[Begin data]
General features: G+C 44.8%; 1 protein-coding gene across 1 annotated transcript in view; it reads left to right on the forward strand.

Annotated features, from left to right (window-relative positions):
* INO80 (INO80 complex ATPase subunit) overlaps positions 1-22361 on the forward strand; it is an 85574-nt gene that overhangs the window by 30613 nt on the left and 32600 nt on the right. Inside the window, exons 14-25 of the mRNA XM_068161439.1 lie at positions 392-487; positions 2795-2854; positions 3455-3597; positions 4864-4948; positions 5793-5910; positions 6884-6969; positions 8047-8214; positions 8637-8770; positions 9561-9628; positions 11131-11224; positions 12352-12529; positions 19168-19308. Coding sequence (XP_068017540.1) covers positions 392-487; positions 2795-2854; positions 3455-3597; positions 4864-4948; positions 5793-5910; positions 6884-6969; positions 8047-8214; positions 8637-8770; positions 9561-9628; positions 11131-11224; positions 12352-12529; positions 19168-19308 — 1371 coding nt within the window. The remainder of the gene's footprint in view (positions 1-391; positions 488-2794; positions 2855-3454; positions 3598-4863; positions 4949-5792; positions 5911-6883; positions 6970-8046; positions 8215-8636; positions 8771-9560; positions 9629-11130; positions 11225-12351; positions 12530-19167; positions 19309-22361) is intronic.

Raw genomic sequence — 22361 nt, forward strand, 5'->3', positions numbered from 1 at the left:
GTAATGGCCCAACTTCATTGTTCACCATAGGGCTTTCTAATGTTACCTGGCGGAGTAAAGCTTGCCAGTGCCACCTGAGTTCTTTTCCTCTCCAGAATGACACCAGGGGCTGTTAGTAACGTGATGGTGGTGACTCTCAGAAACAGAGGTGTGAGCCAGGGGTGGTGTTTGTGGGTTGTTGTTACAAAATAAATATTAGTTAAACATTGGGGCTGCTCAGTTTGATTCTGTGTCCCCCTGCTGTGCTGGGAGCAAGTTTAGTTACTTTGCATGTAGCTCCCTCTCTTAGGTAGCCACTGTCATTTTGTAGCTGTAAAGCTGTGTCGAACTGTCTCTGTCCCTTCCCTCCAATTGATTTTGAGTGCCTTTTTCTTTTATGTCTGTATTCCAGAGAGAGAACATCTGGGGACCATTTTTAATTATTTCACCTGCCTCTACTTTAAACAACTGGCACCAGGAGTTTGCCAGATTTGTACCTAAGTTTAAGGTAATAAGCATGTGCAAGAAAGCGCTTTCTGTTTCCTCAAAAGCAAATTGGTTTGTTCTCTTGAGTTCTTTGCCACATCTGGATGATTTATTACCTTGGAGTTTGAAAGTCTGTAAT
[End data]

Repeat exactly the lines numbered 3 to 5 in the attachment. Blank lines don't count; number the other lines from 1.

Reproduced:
* INO80 (INO80 complex ATPase subunit) overlaps positions 1-22361 on the forward strand; it is an 85574-nt gene that overhangs the window by 30613 nt on the left and 32600 nt on the right. Inside the window, exons 14-25 of the mRNA XM_068161439.1 lie at positions 392-487; positions 2795-2854; positions 3455-3597; positions 4864-4948; positions 5793-5910; positions 6884-6969; positions 8047-8214; positions 8637-8770; positions 9561-9628; positions 11131-11224; positions 12352-12529; positions 19168-19308. Coding sequence (XP_068017540.1) covers positions 392-487; positions 2795-2854; positions 3455-3597; positions 4864-4948; positions 5793-5910; positions 6884-6969; positions 8047-8214; positions 8637-8770; positions 9561-9628; positions 11131-11224; positions 12352-12529; positions 19168-19308 — 1371 coding nt within the window. The remainder of the gene's footprint in view (positions 1-391; positions 488-2794; positions 2855-3454; positions 3598-4863; positions 4949-5792; positions 5911-6883; positions 6970-8046; positions 8215-8636; positions 8771-9560; positions 9629-11130; positions 11225-12351; positions 12530-19167; positions 19309-22361) is intronic.

Raw genomic sequence — 22361 nt, forward strand, 5'->3', positions numbered from 1 at the left:
GTAATGGCCCAACTTCATTGTTCACCATAGGGCTTTCTAATGTTACCTGGCGGAGTAAAGCTTGCCAGTGCCACCTGAGTTCTTTTCCTCTCCAGAATGACACCAGGGGCTGTTAGTAACGTGATGGTGGTGACTCTCAGAAACAGAGGTGTGAGCCAGGGGTGGTGTTTGTGGGTTGTTGTTACAAAATAAATATTAGTTAAACATTGGGGCTGCTCAGTTTGATTCTGTGTCCCCCTGCTGTGCTGGGAGCAAGTTTAGTTACTTTGCATGTAGCTCCCTCTCTTAGGTAGCCACTGTCATTTTGTAGCTGTAAAGCTGTGTCGAACTGTCTCTGTCCCTTCCCTCCAATTGATTTTGAGTGCCTTTTTCTTTTATGTCTGTATTCCAGAGAGAGAACATCTGGGGACCATTTTTAATTATTTCACCTGCCTCTACTTTAAACAACTGGCACCAGGAGTTTGCCAGATTTGTACCTAAGTTTAAGGTAATAAGCATGTGCAAGAAAGCGCTTTCTGTTTCCTCAAAAGCAAATTGGTTTGTTCTCTTGAGTTCTTTGCCACATCTGGATGATTTATTACCTTGGAGTTTGAAAGTCTGTAAT